So did you Comrade Stalin. You outed me as an embittered SDLP politician rejected by the electorate in North Belfast.
    One of your Alliance colleagues reminded me how he had had been brought up reading my newspaper column.
    A third Sluggerite thought I should write under my real name.
    Yeah we all say stupid things dont we?

  • Comrade Stalin

    With respect to Brian’s main article here, there is a bit of a problem with the perception of the Justice Minister’s role, and it’s something some of us did take pains to highlight during the year or two of debate that ran up to the powers being devolved.

    Not only does the justice minister have no power over MI5 in terms of it’s national security brief within NI, he has no power over the police. It is the Police Board to whom the Chief Constable and the police are directly accountable. The Board and the DPPs are the organizations that set up policing plans and priorities etc each year. It is largely the Police Board which shapes the direction that day to day policing takes.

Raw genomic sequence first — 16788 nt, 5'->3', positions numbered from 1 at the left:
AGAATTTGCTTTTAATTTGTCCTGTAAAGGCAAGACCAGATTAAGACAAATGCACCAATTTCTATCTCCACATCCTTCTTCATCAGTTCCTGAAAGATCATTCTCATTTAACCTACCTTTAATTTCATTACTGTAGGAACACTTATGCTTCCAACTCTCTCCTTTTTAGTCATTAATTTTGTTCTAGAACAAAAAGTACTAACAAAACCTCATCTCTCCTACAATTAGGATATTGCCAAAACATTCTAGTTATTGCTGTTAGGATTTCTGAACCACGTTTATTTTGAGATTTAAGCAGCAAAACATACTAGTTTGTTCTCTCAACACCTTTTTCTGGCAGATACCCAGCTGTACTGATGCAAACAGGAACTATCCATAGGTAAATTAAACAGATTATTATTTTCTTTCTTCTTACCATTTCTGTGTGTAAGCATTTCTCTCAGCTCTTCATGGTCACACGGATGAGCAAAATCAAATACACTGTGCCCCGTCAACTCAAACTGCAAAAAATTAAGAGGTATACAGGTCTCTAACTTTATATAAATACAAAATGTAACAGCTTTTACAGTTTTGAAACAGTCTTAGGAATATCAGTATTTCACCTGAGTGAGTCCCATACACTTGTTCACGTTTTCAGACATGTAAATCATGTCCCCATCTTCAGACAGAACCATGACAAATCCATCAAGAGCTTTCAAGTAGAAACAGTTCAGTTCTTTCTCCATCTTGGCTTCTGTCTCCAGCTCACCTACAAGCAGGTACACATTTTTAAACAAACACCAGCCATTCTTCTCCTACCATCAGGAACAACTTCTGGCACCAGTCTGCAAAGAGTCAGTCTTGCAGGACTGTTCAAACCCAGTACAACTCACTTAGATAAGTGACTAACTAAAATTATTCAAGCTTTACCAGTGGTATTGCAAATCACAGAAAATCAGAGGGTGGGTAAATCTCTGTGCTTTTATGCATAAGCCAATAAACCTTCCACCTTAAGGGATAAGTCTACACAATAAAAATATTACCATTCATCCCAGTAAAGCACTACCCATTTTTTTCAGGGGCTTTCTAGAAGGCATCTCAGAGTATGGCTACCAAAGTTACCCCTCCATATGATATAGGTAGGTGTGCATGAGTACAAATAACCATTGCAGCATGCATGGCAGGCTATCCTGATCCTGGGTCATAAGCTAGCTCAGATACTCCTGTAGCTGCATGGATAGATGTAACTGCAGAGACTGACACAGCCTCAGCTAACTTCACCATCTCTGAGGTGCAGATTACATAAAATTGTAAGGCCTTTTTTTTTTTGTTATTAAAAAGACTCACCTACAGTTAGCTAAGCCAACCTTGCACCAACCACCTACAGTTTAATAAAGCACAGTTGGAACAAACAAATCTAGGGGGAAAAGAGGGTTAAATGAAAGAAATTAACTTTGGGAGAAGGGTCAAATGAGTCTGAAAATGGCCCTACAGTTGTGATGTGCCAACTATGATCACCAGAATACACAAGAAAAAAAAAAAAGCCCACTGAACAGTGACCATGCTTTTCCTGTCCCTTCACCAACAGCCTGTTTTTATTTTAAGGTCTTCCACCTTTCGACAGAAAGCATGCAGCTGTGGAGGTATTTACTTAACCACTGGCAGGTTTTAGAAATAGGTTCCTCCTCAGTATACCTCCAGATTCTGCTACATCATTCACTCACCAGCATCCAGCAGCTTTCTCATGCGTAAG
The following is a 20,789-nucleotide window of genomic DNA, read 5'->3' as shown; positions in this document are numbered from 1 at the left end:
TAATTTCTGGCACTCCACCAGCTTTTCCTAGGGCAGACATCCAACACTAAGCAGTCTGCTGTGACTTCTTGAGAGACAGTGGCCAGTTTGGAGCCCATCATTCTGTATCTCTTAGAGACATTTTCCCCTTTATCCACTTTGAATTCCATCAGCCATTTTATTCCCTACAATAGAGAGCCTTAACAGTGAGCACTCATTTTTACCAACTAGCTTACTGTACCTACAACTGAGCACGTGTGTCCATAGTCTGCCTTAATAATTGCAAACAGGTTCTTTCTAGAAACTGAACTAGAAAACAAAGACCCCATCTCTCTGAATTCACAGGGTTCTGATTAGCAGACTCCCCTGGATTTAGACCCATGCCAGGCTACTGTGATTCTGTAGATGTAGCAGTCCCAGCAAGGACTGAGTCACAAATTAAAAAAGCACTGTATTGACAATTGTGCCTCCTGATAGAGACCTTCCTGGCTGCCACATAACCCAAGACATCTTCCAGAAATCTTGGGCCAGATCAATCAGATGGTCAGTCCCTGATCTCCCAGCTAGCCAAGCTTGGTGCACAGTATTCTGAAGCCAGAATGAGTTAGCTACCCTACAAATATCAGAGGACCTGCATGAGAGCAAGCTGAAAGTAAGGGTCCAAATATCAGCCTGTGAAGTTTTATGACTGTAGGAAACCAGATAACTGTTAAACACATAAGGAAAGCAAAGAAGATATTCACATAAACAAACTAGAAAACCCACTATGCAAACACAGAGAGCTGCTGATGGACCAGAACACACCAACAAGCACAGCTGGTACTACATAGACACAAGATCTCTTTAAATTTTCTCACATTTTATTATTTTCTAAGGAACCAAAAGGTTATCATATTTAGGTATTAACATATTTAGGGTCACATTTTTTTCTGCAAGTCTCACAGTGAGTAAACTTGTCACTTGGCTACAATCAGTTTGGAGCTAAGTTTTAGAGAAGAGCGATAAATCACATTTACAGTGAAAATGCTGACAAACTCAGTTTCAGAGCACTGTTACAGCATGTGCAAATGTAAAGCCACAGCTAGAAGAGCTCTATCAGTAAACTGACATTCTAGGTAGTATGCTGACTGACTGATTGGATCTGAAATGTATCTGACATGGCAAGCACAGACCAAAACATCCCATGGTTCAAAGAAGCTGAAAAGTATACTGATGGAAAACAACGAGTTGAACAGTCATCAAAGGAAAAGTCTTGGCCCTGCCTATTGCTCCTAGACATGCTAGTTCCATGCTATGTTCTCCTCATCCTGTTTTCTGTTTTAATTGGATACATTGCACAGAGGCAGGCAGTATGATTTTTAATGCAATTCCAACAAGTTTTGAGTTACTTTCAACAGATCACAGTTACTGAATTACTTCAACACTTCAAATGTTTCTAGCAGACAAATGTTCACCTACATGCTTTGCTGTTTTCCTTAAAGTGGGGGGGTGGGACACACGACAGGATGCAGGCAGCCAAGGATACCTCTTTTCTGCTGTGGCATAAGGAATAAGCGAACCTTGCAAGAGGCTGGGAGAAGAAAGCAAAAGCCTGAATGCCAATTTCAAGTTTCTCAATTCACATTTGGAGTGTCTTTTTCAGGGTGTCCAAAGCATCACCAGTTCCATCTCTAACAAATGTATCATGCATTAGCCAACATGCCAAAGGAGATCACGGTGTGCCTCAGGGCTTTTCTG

It appears that there are still some people who believe that David Ford can call the Chief Constable into his office and order him to pick his game up, or to go and do stuff. That’s not the way it works. It’s very deliberately not the way it works, as all these layers of accountability, and separation of operational policing matters from politicians, were key requirements for policing reform here.

    Another detail that should be brought out here is that Ford’s neutrality allows certain things to get done that otherwise might be very difficult. For example the negotiations conducted with Republican prisoners a few months back that led to them standing down their protest. It is hard to see how a DUP or an SF minister would have been able to authorize this if the proposal landed on their Minister’s desk. This is an example of the kind of deference to pragmatism that is only straightforward for Alliance to pull off.